MARTA gets money to promote high density development

050519 - ATLANTA, GA -- MARTA maintenance crews work on clearance testing trains at the new MARTA Armour Rd. maintenance yard. (BILLY SMITH II/AJC staff)

050519 – ATLANTA, GA — MARTA maintenance crews work on clearance testing trains at the new MARTA Armour Rd. maintenance yard. (BILLY SMITH II/AJC staff)

Todays AJC contains an article explaining that the Federal Transit Administration is giving MARTA money to foster high density developments which will make traffic worse and justify the expansion of routes not dense enough for heavy rail yet. Click on the picture above to read the whole thing. Below are two excerpts:

MARTA and the Atlanta Beltline have been chosen to receive federal grants to help spur denser development around future transit lines, the Federal Transit Administration announced Tuesday.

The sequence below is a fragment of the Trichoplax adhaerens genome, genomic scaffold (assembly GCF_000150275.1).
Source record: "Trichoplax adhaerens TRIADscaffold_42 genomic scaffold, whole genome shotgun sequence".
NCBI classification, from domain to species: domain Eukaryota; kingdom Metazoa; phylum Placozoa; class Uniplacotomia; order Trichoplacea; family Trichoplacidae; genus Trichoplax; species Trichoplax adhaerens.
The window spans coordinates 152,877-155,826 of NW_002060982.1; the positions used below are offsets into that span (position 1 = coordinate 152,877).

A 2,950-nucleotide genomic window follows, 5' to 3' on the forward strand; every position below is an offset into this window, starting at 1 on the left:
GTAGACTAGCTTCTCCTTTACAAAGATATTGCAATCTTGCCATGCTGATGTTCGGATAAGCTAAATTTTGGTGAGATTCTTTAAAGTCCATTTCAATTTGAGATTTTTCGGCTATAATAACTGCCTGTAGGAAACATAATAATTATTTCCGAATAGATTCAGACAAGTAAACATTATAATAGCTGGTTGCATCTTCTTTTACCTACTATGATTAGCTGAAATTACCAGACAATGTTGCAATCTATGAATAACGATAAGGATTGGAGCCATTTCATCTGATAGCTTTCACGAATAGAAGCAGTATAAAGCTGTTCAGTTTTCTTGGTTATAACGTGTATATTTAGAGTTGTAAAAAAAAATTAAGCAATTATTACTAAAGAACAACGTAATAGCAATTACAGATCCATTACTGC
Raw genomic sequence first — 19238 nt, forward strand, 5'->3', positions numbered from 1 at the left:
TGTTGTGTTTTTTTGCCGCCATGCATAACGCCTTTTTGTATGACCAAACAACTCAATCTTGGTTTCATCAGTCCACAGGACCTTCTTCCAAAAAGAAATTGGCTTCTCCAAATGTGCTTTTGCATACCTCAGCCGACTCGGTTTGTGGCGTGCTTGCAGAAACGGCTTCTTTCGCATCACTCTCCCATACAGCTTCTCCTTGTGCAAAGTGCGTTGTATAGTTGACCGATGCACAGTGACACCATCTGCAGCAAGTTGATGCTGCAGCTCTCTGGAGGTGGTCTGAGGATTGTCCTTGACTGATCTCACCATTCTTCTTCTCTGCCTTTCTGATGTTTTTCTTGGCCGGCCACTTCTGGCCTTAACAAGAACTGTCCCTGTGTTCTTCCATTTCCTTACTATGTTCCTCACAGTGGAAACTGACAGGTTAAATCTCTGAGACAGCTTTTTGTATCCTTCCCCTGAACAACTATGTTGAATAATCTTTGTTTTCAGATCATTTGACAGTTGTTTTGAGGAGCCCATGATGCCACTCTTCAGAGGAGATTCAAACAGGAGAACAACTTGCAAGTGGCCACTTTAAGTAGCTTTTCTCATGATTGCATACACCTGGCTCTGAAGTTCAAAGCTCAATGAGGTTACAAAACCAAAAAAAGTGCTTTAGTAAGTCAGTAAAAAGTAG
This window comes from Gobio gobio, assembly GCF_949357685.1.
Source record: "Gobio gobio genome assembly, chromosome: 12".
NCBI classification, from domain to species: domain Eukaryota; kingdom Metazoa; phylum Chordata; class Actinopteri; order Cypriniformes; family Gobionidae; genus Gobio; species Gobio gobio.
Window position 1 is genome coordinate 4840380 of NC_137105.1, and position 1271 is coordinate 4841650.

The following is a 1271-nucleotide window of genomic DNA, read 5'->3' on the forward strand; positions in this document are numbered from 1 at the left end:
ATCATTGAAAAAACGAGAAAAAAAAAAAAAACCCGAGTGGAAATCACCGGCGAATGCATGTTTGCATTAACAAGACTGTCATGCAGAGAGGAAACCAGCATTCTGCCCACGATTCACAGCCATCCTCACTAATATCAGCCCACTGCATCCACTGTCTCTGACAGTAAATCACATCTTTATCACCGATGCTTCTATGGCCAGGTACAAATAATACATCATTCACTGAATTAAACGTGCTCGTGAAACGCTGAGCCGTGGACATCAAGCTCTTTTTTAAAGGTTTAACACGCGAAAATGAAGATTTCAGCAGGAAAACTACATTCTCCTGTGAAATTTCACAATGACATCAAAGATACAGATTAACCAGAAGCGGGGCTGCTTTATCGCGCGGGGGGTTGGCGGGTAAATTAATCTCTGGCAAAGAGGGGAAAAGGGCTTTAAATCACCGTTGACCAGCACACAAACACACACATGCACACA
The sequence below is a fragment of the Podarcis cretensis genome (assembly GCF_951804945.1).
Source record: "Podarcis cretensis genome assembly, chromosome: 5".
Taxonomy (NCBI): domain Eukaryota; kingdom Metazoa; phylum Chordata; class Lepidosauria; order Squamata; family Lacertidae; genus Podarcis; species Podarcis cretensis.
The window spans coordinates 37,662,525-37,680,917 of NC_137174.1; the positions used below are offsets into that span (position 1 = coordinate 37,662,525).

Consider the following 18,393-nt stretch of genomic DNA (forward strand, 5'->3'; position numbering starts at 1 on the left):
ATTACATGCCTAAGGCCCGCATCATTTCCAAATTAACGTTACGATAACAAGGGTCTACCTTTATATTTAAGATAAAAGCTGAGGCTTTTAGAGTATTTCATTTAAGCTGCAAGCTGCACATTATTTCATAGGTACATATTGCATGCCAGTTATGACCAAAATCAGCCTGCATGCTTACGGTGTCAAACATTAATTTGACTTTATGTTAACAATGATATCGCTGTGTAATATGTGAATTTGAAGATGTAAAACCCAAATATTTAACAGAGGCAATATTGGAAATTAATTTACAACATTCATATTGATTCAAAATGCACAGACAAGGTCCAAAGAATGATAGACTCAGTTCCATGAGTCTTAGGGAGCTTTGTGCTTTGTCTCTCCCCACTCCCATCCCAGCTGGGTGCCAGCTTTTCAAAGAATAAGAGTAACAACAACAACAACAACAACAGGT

MARTA was awarded $1.6 million, while the Beltline received $500,000 as part of a pilot program of the FTA. The money cannot be used to build future transit lines or buy the rail cars or streetcars that would run on them.

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It must be used to plan and promote future development of businesses and homes along proposed transit lines – the kind of development that will attract built-in customers for those transit lines one day. (Think high-rise office buildings, condos and apartment towers.)

Such “transit-oriented development” or “transit supportive development” is helpful in obtaining future FTA grants, because it demonstrates that the new trains or streetcars would be able to draw riders, said Janide Sidifall, a senior project manager for MARTA.

While the money is designated for MARTA’s I-20 corridor the article specifically mentions Alpharetta as a possible alternative for expansion.

Partisan bickering over Georgia’s transportation tax illustrates why it won’t solve anything

Jim Galloway points out in his Political Insider column for the AJC that the campaign to squeeze more money from Georgia’s taxpayers has hit another speedbump: